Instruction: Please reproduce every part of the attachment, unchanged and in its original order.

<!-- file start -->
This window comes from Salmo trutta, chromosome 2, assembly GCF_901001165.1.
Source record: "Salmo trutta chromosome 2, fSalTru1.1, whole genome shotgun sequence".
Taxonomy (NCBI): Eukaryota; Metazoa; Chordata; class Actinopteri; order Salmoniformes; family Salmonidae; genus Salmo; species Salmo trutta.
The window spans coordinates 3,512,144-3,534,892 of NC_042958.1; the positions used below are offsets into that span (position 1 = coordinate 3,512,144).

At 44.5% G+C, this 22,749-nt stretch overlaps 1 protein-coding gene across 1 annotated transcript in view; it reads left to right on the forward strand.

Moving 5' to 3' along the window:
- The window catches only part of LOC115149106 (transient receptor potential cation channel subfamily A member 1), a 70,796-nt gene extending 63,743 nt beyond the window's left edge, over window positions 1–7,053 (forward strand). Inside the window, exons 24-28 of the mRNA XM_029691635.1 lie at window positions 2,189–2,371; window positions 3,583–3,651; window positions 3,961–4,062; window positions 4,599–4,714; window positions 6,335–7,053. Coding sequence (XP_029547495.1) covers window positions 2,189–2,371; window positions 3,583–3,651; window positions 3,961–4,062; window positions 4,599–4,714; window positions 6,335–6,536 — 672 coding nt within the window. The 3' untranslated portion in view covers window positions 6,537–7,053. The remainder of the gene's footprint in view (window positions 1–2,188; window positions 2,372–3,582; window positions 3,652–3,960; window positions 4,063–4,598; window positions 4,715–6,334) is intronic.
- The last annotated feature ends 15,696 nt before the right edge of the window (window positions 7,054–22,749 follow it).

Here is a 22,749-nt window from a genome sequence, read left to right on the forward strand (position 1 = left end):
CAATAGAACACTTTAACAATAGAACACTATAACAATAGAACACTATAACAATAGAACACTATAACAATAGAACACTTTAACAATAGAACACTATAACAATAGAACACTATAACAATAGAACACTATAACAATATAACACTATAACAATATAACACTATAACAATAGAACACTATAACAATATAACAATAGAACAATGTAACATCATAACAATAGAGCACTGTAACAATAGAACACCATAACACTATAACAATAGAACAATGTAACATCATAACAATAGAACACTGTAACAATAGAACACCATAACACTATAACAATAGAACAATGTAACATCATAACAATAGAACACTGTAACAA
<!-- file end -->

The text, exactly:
This window comes from Salmo trutta, chromosome 2, assembly GCF_901001165.1.
Source record: "Salmo trutta chromosome 2, fSalTru1.1, whole genome shotgun sequence".
Taxonomy (NCBI): Eukaryota; Metazoa; Chordata; class Actinopteri; order Salmoniformes; family Salmonidae; genus Salmo; species Salmo trutta.
The window spans coordinates 3,512,144-3,534,892 of NC_042958.1; the positions used below are offsets into that span (position 1 = coordinate 3,512,144).

At 44.5% G+C, this 22,749-nt stretch overlaps 1 protein-coding gene across 1 annotated transcript in view; it reads left to right on the forward strand.

Moving 5' to 3' along the window:
- The window catches only part of LOC115149106 (transient receptor potential cation channel subfamily A member 1), a 70,796-nt gene extending 63,743 nt beyond the window's left edge, over window positions 1–7,053 (forward strand). Inside the window, exons 24-28 of the mRNA XM_029691635.1 lie at window positions 2,189–2,371; window positions 3,583–3,651; window positions 3,961–4,062; window positions 4,599–4,714; window positions 6,335–7,053. Coding sequence (XP_029547495.1) covers window positions 2,189–2,371; window positions 3,583–3,651; window positions 3,961–4,062; window positions 4,599–4,714; window positions 6,335–6,536 — 672 coding nt within the window. The 3' untranslated portion in view covers window positions 6,537–7,053. The remainder of the gene's footprint in view (window positions 1–2,188; window positions 2,372–3,582; window positions 3,652–3,960; window positions 4,063–4,598; window positions 4,715–6,334) is intronic.
- The last annotated feature ends 15,696 nt before the right edge of the window (window positions 7,054–22,749 follow it).

Here is a 22,749-nt window from a genome sequence, read left to right on the forward strand (position 1 = left end):
CAATAGAACACTTTAACAATAGAACACTATAACAATAGAACACTATAACAATAGAACACTATAACAATAGAACACTTTAACAATAGAACACTATAACAATAGAACACTATAACAATAGAACACTATAACAATATAACACTATAACAATATAACACTATAACAATAGAACACTATAACAATATAACAATAGAACAATGTAACATCATAACAATAGAGCACTGTAACAATAGAACACCATAACACTATAACAATAGAACAATGTAACATCATAACAATAGAACACTGTAACAATAGAACACCATAACACTATAACAATAGAACAATGTAACATCATAACAATAGAACACTGTAACAA